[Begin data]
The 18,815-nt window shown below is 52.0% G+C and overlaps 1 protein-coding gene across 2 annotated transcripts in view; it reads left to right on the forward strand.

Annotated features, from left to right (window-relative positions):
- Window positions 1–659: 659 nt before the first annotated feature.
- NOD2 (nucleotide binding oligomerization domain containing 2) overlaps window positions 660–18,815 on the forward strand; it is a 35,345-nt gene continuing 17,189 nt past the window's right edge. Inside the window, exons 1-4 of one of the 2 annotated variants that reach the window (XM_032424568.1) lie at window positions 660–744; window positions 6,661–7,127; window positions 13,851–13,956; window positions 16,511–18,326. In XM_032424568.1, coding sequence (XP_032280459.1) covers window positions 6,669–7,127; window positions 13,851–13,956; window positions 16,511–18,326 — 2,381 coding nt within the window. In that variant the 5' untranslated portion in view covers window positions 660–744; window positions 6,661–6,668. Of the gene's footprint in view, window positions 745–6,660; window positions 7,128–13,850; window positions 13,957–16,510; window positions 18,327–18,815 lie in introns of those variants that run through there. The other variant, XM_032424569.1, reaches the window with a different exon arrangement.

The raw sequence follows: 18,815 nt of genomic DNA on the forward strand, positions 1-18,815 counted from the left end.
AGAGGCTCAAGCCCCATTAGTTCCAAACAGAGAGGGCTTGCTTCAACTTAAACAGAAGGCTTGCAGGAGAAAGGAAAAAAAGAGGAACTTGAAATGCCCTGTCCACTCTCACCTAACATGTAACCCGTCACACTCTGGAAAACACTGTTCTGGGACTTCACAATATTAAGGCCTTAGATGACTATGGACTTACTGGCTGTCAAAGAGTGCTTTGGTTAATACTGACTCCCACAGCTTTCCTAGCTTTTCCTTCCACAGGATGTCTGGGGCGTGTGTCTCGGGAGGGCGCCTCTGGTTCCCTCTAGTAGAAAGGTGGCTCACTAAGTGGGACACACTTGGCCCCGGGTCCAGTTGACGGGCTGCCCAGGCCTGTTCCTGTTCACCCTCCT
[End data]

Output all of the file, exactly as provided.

The 18,815-nt window shown below is 52.0% G+C and overlaps 1 protein-coding gene across 2 annotated transcripts in view; it reads left to right on the forward strand.

Annotated features, from left to right (window-relative positions):
- Window positions 1–659: 659 nt before the first annotated feature.
- NOD2 (nucleotide binding oligomerization domain containing 2) overlaps window positions 660–18,815 on the forward strand; it is a 35,345-nt gene continuing 17,189 nt past the window's right edge. Inside the window, exons 1-4 of one of the 2 annotated variants that reach the window (XM_032424568.1) lie at window positions 660–744; window positions 6,661–7,127; window positions 13,851–13,956; window positions 16,511–18,326. In XM_032424568.1, coding sequence (XP_032280459.1) covers window positions 6,669–7,127; window positions 13,851–13,956; window positions 16,511–18,326 — 2,381 coding nt within the window. In that variant the 5' untranslated portion in view covers window positions 660–744; window positions 6,661–6,668. Of the gene's footprint in view, window positions 745–6,660; window positions 7,128–13,850; window positions 13,957–16,510; window positions 18,327–18,815 lie in introns of those variants that run through there. The other variant, XM_032424569.1, reaches the window with a different exon arrangement.

The raw sequence follows: 18,815 nt of genomic DNA on the forward strand, positions 1-18,815 counted from the left end.
AGAGGCTCAAGCCCCATTAGTTCCAAACAGAGAGGGCTTGCTTCAACTTAAACAGAAGGCTTGCAGGAGAAAGGAAAAAAAGAGGAACTTGAAATGCCCTGTCCACTCTCACCTAACATGTAACCCGTCACACTCTGGAAAACACTGTTCTGGGACTTCACAATATTAAGGCCTTAGATGACTATGGACTTACTGGCTGTCAAAGAGTGCTTTGGTTAATACTGACTCCCACAGCTTTCCTAGCTTTTCCTTCCACAGGATGTCTGGGGCGTGTGTCTCGGGAGGGCGCCTCTGGTTCCCTCTAGTAGAAAGGTGGCTCACTAAGTGGGACACACTTGGCCCCGGGTCCAGTTGACGGGCTGCCCAGGCCTGTTCCTGTTCACCCTCCT